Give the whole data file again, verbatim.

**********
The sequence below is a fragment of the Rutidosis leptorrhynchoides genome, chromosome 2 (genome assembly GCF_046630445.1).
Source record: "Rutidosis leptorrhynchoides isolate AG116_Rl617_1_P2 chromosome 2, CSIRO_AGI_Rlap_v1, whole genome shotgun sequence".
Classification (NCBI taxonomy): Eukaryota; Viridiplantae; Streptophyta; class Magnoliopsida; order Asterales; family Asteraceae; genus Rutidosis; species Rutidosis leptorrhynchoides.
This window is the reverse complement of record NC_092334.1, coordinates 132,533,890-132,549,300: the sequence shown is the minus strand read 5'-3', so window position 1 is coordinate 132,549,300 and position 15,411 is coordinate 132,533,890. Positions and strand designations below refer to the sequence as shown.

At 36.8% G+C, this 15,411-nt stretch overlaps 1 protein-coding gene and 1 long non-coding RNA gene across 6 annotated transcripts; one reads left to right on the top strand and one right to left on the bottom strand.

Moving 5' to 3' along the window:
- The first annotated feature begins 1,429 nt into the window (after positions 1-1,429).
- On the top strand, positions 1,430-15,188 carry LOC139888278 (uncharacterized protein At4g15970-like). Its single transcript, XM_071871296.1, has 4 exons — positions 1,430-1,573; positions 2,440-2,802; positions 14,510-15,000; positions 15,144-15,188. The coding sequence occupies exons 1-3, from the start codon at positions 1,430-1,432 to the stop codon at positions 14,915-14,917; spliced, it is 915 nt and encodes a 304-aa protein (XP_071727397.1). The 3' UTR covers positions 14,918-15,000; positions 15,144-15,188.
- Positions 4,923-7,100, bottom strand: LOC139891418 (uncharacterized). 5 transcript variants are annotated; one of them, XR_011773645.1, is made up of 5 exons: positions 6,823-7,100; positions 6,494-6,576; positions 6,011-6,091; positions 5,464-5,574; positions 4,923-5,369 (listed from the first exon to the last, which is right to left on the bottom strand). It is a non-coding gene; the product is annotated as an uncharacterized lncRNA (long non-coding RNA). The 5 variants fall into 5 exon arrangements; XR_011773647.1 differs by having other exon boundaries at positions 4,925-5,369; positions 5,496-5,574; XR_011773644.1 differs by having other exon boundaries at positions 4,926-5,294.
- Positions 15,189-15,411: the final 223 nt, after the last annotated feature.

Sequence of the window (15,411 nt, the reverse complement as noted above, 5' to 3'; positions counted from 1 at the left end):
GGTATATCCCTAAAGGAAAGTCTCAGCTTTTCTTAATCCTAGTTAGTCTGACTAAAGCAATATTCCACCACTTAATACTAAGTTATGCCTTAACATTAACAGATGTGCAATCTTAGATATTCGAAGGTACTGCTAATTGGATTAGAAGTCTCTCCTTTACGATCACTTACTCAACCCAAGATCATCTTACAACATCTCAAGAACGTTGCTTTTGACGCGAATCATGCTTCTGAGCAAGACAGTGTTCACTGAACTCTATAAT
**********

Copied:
The sequence below is a fragment of the Rutidosis leptorrhynchoides genome, chromosome 2 (genome assembly GCF_046630445.1).
Source record: "Rutidosis leptorrhynchoides isolate AG116_Rl617_1_P2 chromosome 2, CSIRO_AGI_Rlap_v1, whole genome shotgun sequence".
Classification (NCBI taxonomy): Eukaryota; Viridiplantae; Streptophyta; class Magnoliopsida; order Asterales; family Asteraceae; genus Rutidosis; species Rutidosis leptorrhynchoides.
This window is the reverse complement of record NC_092334.1, coordinates 132,533,890-132,549,300: the sequence shown is the minus strand read 5'-3', so window position 1 is coordinate 132,549,300 and position 15,411 is coordinate 132,533,890. Positions and strand designations below refer to the sequence as shown.

At 36.8% G+C, this 15,411-nt stretch overlaps 1 protein-coding gene and 1 long non-coding RNA gene across 6 annotated transcripts; one reads left to right on the top strand and one right to left on the bottom strand.

Moving 5' to 3' along the window:
- The first annotated feature begins 1,429 nt into the window (after positions 1-1,429).
- On the top strand, positions 1,430-15,188 carry LOC139888278 (uncharacterized protein At4g15970-like). Its single transcript, XM_071871296.1, has 4 exons — positions 1,430-1,573; positions 2,440-2,802; positions 14,510-15,000; positions 15,144-15,188. The coding sequence occupies exons 1-3, from the start codon at positions 1,430-1,432 to the stop codon at positions 14,915-14,917; spliced, it is 915 nt and encodes a 304-aa protein (XP_071727397.1). The 3' UTR covers positions 14,918-15,000; positions 15,144-15,188.
- Positions 4,923-7,100, bottom strand: LOC139891418 (uncharacterized). 5 transcript variants are annotated; one of them, XR_011773645.1, is made up of 5 exons: positions 6,823-7,100; positions 6,494-6,576; positions 6,011-6,091; positions 5,464-5,574; positions 4,923-5,369 (listed from the first exon to the last, which is right to left on the bottom strand). It is a non-coding gene; the product is annotated as an uncharacterized lncRNA (long non-coding RNA). The 5 variants fall into 5 exon arrangements; XR_011773647.1 differs by having other exon boundaries at positions 4,925-5,369; positions 5,496-5,574; XR_011773644.1 differs by having other exon boundaries at positions 4,926-5,294.
- Positions 15,189-15,411: the final 223 nt, after the last annotated feature.

Sequence of the window (15,411 nt, the reverse complement as noted above, 5' to 3'; positions counted from 1 at the left end):
GGTATATCCCTAAAGGAAAGTCTCAGCTTTTCTTAATCCTAGTTAGTCTGACTAAAGCAATATTCCACCACTTAATACTAAGTTATGCCTTAACATTAACAGATGTGCAATCTTAGATATTCGAAGGTACTGCTAATTGGATTAGAAGTCTCTCCTTTACGATCACTTACTCAACCCAAGATCATCTTACAACATCTCAAGAACGTTGCTTTTGACGCGAATCATGCTTCTGAGCAAGACAGTGTTCACTGAACTCTATAAT